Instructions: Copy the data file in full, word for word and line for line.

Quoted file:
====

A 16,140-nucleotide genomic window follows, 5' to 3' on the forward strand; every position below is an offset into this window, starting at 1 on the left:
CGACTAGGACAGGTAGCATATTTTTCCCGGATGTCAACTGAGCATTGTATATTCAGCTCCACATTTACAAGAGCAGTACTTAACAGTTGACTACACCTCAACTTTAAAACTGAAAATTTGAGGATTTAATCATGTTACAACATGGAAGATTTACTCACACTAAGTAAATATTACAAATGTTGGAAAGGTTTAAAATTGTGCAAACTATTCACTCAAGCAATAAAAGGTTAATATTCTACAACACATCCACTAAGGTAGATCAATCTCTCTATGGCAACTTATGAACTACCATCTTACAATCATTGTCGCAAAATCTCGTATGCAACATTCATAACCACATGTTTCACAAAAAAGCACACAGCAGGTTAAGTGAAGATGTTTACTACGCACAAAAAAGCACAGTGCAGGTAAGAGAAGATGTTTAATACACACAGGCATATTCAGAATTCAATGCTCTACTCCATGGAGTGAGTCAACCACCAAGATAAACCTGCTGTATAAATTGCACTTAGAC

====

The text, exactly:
A 16,140-nucleotide genomic window follows, 5' to 3' on the forward strand; every position below is an offset into this window, starting at 1 on the left:
CGACTAGGACAGGTAGCATATTTTTCCCGGATGTCAACTGAGCATTGTATATTCAGCTCCACATTTACAAGAGCAGTACTTAACAGTTGACTACACCTCAACTTTAAAACTGAAAATTTGAGGATTTAATCATGTTACAACATGGAAGATTTACTCACACTAAGTAAATATTACAAATGTTGGAAAGGTTTAAAATTGTGCAAACTATTCACTCAAGCAATAAAAGGTTAATATTCTACAACACATCCACTAAGGTAGATCAATCTCTCTATGGCAACTTATGAACTACCATCTTACAATCATTGTCGCAAAATCTCGTATGCAACATTCATAACCACATGTTTCACAAAAAAGCACACAGCAGGTTAAGTGAAGATGTTTACTACGCACAAAAAAGCACAGTGCAGGTAAGAGAAGATGTTTAATACACACAGGCATATTCAGAATTCAATGCTCTACTCCATGGAGTGAGTCAACCACCAAGATAAACCTGCTGTATAAATTGCACTTAGAC